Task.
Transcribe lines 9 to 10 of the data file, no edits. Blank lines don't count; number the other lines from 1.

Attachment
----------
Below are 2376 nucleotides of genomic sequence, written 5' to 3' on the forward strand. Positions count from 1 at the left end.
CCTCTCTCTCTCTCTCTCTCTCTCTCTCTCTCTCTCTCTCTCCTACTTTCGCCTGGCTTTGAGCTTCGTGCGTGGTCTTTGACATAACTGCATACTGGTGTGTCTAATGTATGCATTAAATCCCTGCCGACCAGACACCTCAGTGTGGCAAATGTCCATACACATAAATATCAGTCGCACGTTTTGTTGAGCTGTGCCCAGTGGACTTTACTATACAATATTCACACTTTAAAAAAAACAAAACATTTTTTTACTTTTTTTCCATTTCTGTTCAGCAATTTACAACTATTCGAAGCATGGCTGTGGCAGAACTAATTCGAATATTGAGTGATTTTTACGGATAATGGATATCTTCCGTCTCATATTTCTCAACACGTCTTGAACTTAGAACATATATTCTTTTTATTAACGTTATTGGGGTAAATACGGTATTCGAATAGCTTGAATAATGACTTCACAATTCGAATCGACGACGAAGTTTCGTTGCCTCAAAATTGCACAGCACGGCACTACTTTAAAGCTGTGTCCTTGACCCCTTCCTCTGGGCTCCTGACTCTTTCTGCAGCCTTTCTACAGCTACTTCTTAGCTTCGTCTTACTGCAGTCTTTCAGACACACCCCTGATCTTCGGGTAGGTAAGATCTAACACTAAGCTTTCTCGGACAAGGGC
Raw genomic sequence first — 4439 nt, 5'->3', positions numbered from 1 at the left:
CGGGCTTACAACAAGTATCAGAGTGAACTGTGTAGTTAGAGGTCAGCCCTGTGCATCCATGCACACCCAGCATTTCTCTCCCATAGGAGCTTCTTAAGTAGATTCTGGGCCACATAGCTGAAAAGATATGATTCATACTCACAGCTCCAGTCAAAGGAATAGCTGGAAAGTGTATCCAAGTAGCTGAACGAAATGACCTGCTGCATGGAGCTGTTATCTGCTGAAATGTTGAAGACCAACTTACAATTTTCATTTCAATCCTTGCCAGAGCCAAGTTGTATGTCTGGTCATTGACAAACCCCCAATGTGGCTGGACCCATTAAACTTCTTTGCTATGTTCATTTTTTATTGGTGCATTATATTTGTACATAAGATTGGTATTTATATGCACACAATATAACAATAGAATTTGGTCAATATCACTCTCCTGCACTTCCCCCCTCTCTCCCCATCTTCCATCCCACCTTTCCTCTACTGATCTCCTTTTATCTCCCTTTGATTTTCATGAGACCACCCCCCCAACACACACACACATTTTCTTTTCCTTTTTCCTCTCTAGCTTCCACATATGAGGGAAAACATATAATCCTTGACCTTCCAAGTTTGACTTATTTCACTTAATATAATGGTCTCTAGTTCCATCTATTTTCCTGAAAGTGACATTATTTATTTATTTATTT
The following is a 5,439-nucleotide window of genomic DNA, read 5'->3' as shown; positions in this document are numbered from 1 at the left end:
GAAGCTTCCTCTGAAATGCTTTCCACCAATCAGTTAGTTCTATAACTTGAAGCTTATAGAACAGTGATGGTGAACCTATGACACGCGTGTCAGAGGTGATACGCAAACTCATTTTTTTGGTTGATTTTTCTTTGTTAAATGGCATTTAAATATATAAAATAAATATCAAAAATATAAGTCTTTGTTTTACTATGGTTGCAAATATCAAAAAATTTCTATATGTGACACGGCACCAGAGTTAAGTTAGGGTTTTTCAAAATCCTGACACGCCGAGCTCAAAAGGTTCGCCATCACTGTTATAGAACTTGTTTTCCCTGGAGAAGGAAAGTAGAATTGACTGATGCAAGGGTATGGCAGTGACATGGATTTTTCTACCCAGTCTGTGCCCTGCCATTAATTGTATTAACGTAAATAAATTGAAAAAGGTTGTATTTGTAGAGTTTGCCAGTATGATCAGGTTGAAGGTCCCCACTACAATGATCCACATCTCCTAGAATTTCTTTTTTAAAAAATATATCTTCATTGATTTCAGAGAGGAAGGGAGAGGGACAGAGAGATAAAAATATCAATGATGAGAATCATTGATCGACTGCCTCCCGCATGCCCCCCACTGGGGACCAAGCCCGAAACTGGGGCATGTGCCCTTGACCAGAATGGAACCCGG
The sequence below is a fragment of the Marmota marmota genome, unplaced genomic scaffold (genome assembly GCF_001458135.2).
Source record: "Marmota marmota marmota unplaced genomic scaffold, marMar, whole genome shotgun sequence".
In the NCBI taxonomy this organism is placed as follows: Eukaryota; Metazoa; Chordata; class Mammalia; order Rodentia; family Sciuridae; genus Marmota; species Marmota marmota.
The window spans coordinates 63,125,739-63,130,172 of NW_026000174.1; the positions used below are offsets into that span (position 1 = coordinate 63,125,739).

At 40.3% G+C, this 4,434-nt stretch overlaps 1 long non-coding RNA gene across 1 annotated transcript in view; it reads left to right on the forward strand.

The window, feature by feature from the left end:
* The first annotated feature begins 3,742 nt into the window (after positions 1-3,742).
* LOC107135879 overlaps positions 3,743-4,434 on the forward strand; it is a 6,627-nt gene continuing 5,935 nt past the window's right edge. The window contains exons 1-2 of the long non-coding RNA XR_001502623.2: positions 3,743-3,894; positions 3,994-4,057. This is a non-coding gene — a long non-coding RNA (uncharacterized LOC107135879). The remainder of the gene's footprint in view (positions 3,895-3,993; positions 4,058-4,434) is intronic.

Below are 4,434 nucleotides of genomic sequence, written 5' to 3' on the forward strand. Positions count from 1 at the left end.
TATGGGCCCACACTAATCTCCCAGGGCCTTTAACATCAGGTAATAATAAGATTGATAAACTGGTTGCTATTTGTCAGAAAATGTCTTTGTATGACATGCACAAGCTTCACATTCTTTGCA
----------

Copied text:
In the NCBI taxonomy this organism is placed as follows: Eukaryota; Metazoa; Chordata; class Mammalia; order Rodentia; family Sciuridae; genus Marmota; species Marmota marmota.
The window spans coordinates 63,125,739-63,130,172 of NW_026000174.1; the positions used below are offsets into that span (position 1 = coordinate 63,125,739).